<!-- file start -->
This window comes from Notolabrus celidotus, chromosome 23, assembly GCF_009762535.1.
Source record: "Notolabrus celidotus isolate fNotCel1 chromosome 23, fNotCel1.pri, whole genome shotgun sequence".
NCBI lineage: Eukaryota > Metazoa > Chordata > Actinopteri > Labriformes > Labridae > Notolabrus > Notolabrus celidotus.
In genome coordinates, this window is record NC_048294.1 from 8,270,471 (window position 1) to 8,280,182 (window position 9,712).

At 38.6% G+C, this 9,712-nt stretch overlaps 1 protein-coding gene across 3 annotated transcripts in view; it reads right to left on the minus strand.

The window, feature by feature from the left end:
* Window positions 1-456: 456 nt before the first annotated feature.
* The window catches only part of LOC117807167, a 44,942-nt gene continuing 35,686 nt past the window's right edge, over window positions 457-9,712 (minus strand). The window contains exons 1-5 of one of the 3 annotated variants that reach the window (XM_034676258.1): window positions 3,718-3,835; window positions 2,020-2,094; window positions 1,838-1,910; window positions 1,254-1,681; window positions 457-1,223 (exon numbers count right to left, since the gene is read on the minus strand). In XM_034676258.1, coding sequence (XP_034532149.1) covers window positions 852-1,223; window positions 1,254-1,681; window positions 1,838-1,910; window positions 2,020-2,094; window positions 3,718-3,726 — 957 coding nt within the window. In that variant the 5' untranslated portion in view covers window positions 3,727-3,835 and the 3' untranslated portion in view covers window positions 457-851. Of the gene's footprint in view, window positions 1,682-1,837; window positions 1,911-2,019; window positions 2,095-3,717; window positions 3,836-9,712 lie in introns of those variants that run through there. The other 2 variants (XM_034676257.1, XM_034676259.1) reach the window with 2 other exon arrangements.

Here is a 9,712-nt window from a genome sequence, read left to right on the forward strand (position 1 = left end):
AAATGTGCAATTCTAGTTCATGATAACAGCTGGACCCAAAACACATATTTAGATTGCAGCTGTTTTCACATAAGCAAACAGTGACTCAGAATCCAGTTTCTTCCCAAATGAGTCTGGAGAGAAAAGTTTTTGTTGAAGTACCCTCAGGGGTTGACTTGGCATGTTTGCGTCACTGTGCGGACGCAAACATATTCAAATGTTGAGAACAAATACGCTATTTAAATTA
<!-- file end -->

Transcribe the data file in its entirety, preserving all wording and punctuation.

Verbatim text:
This window comes from Notolabrus celidotus, chromosome 23, assembly GCF_009762535.1.
Source record: "Notolabrus celidotus isolate fNotCel1 chromosome 23, fNotCel1.pri, whole genome shotgun sequence".
NCBI lineage: Eukaryota > Metazoa > Chordata > Actinopteri > Labriformes > Labridae > Notolabrus > Notolabrus celidotus.
In genome coordinates, this window is record NC_048294.1 from 8,270,471 (window position 1) to 8,280,182 (window position 9,712).

At 38.6% G+C, this 9,712-nt stretch overlaps 1 protein-coding gene across 3 annotated transcripts in view; it reads right to left on the minus strand.

The window, feature by feature from the left end:
* Window positions 1-456: 456 nt before the first annotated feature.
* The window catches only part of LOC117807167, a 44,942-nt gene continuing 35,686 nt past the window's right edge, over window positions 457-9,712 (minus strand). The window contains exons 1-5 of one of the 3 annotated variants that reach the window (XM_034676258.1): window positions 3,718-3,835; window positions 2,020-2,094; window positions 1,838-1,910; window positions 1,254-1,681; window positions 457-1,223 (exon numbers count right to left, since the gene is read on the minus strand). In XM_034676258.1, coding sequence (XP_034532149.1) covers window positions 852-1,223; window positions 1,254-1,681; window positions 1,838-1,910; window positions 2,020-2,094; window positions 3,718-3,726 — 957 coding nt within the window. In that variant the 5' untranslated portion in view covers window positions 3,727-3,835 and the 3' untranslated portion in view covers window positions 457-851. Of the gene's footprint in view, window positions 1,682-1,837; window positions 1,911-2,019; window positions 2,095-3,717; window positions 3,836-9,712 lie in introns of those variants that run through there. The other 2 variants (XM_034676257.1, XM_034676259.1) reach the window with 2 other exon arrangements.

Here is a 9,712-nt window from a genome sequence, read left to right on the forward strand (position 1 = left end):
AAATGTGCAATTCTAGTTCATGATAACAGCTGGACCCAAAACACATATTTAGATTGCAGCTGTTTTCACATAAGCAAACAGTGACTCAGAATCCAGTTTCTTCCCAAATGAGTCTGGAGAGAAAAGTTTTTGTTGAAGTACCCTCAGGGGTTGACTTGGCATGTTTGCGTCACTGTGCGGACGCAAACATATTCAAATGTTGAGAACAAATACGCTATTTAAATTA